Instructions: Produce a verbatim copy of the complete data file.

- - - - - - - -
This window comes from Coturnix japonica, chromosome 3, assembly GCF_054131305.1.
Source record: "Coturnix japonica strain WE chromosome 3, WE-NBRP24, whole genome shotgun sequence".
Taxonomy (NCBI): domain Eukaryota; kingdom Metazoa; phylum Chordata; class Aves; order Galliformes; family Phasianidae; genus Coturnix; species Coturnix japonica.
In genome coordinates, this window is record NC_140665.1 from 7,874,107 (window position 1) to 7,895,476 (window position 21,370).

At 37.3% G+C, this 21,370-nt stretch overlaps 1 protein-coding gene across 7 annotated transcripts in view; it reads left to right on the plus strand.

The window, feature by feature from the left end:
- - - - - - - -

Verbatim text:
This window comes from Coturnix japonica, chromosome 3, assembly GCF_054131305.1.
Source record: "Coturnix japonica strain WE chromosome 3, WE-NBRP24, whole genome shotgun sequence".
Taxonomy (NCBI): domain Eukaryota; kingdom Metazoa; phylum Chordata; class Aves; order Galliformes; family Phasianidae; genus Coturnix; species Coturnix japonica.
In genome coordinates, this window is record NC_140665.1 from 7,874,107 (window position 1) to 7,895,476 (window position 21,370).

At 37.3% G+C, this 21,370-nt stretch overlaps 1 protein-coding gene across 7 annotated transcripts in view; it reads left to right on the plus strand.

The window, feature by feature from the left end: